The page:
Brian Masinick weighed in with another good suggestion recently for a distribution review. This time he recommended Elive so I snagged a copy to check it out. Elive is based on Debian and uses the Enlightenment window manager rather than KDE or Gnome.
The version I picked for this review is the 1.9.35 release which is currently labeled as unstable.
Pay? I Have to Pay For Elive? WTF, Jim!
Before I get into this review, Elive is not a “free” distribution in the sense that it’s like free beer. In the past there has been a charge (in the form of a donation) for you to be able to download the stable version of Elive. Unstable releases remain free to download.
This seems to be changing though as the Elive site now says that you will be able to download Elive for free in the next release and can run it as a Live CD but you will be required to make a donation if you want to install it to your system.
So is it okay for a developer to require a donation to download their version of Linux? Absolutely. I have no problem with it whatsoever as “free software” does not necessarily mean free as in “free beer.” Developers probably spend a significant amount of time on their distributions so it’s perfectly fine if they want to charge some amount or another for users to be able to use their distro.
I understand that some people dislike this idea intensely. That’s fine, there’s plenty of room for disagreement. Suffice to say that if the distribution in question has enough value for you and you wish to purchase it or make a donation then go for it. If nobody makes a donation or buys it or whatever then chances are that distribution ultimately isn’t really necessary anyway as people are clearly using other alternatives. Ultimately it’s up to you to decide if a distribution has enough value for you that you are willing to pay to support it.
With all of that said, on now to the rest of the review.
As I noted earlier, Elive is a Live CD. So just pop it in and boot your computer. Booting into Elive is very quick and you have the option of installing it to your hard disk by clicking on the Install Elive icon on the desktop panel. When you click on it you’ll notice a pop up window will come up with the choice of 3 different experience levels:
1. Auto. Most automatized install.
2. Easy Mode. Just a few questions.
3. Complete Mode. User can access all features of the installer (for experienced users).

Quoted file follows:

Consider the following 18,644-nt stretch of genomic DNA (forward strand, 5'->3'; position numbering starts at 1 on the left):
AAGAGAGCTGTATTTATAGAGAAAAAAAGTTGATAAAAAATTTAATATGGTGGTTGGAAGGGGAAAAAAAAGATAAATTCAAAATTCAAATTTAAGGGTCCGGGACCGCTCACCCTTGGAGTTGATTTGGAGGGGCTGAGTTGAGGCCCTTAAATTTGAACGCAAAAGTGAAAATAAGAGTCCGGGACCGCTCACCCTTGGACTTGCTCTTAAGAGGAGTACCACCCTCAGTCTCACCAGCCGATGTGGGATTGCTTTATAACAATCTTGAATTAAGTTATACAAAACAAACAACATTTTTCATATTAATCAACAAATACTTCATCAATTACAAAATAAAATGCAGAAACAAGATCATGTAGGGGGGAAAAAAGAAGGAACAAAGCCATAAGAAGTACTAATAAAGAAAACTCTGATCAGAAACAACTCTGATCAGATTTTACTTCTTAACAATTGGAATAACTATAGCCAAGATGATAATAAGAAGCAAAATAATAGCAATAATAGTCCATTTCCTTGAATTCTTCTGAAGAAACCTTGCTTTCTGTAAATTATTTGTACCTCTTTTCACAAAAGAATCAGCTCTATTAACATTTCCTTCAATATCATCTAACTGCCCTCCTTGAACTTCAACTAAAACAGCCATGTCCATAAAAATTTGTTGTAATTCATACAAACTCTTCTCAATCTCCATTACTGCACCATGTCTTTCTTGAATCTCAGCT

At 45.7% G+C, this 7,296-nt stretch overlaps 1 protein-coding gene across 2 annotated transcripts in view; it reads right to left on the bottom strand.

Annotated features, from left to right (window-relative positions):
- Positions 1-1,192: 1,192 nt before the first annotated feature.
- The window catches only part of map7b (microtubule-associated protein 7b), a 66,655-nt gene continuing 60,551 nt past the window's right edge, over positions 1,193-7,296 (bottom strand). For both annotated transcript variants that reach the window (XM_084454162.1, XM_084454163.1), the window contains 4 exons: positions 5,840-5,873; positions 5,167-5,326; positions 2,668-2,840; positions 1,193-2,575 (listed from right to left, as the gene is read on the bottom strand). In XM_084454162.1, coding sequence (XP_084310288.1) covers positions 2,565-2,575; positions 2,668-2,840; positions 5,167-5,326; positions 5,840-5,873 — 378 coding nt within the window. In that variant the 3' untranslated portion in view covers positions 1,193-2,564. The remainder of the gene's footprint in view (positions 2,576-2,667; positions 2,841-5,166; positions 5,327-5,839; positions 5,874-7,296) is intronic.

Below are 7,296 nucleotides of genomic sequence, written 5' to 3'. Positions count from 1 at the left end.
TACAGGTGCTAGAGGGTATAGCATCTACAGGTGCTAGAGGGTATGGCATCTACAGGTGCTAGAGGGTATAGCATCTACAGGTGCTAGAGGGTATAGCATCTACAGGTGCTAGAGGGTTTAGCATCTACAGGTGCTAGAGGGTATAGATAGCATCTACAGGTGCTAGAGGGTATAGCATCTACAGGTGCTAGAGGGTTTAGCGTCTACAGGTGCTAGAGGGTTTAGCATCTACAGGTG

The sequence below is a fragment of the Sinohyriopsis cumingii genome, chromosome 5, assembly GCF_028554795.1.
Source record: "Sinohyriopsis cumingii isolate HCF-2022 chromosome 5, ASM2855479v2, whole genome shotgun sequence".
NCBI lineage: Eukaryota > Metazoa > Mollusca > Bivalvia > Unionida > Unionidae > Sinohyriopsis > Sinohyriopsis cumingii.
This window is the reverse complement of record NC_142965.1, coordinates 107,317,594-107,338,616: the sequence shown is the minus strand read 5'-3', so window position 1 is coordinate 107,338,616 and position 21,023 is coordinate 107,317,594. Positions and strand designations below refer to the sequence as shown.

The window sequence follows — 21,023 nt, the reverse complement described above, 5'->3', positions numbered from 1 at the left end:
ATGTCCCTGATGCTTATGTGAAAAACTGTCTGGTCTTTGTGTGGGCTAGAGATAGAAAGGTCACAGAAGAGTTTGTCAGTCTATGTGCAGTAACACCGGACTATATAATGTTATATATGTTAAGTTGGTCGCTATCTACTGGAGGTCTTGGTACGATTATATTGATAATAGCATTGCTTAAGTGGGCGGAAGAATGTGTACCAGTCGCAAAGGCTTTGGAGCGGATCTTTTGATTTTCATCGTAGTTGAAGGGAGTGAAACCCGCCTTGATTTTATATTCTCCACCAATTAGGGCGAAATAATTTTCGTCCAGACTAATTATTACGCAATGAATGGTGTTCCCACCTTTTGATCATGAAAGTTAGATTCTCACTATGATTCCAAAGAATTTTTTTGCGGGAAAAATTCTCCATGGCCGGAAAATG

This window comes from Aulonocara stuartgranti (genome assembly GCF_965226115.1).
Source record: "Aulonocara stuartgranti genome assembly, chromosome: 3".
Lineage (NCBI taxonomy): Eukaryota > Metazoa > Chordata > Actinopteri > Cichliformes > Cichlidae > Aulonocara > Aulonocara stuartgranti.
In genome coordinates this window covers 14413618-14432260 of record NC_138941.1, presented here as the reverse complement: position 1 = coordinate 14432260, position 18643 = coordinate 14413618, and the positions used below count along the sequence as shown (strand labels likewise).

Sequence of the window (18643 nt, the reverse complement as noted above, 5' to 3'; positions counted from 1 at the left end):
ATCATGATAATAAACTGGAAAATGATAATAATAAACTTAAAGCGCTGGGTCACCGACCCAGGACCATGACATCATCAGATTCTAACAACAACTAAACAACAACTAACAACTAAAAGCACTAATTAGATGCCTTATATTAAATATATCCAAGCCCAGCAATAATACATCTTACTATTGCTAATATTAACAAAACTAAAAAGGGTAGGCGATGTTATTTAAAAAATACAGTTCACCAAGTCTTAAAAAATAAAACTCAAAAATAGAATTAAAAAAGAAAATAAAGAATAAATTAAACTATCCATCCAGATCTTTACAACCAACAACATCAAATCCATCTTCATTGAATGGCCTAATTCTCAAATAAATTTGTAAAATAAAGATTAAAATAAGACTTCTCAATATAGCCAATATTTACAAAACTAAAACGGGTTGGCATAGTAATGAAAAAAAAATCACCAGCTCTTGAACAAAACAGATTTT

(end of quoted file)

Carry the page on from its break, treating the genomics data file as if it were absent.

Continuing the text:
I think that this is a nice way of catering to different kinds of users. Power users get more install customizations and newbies are guided to an easier, more automatic install. If you haven’t used Elive before and aren’t sure which option to choose, go with number 1.
I picked option 2 which required me to answer a couple of questions and download the Installer Module. Don’t let this part throw you as it just means that your browser will be opened and you’ll be taken to the download page. Type in the code that appears there then download the module. Then click “Okay” on the popup that will appear and your install will continue.
The install took about ten minutes or so. I was able to use Elive as a Live CD during the installation. I ran into a problem after the install which I detailed in the problems section.
Desktop & Apps
Since Elive uses Enlightenment you’ll find it’s a bit different looking than Gnome or KDE when you boot into it. There are multiple desktop icons that appear in the upper right part of your desktop. Switching from desktop to desktop just requires you to click on the desktop of your choice.
Note the Mac OS X dock-like panel at the bottom of your desktop. Put your cursor over an icon and it gets larger. The default icons are as follows:
Thunar File Manager
To access other applications simply right-click your desktop. Or you can left-click your desktop to get another menu that includes applictions but also other things such as file management, terminal, multiple desktops, windows, system settings, system and Enlightenment settings.
Here’s some of the software you’ll get with Elive:
aMSN (Instant Messaging)
Transmission (Bit Torrent)
Audio CD Extractor
Elicit (Color Picker)
GQview (Image Viewer)
XSane (Image Scanning)
Avidermux (GTK+ Video Editor)
DVD Encoder OGMRip
MPlayer (Multimedia Player)
Xine (DVD Player)
Zsnes (SNES Emulator)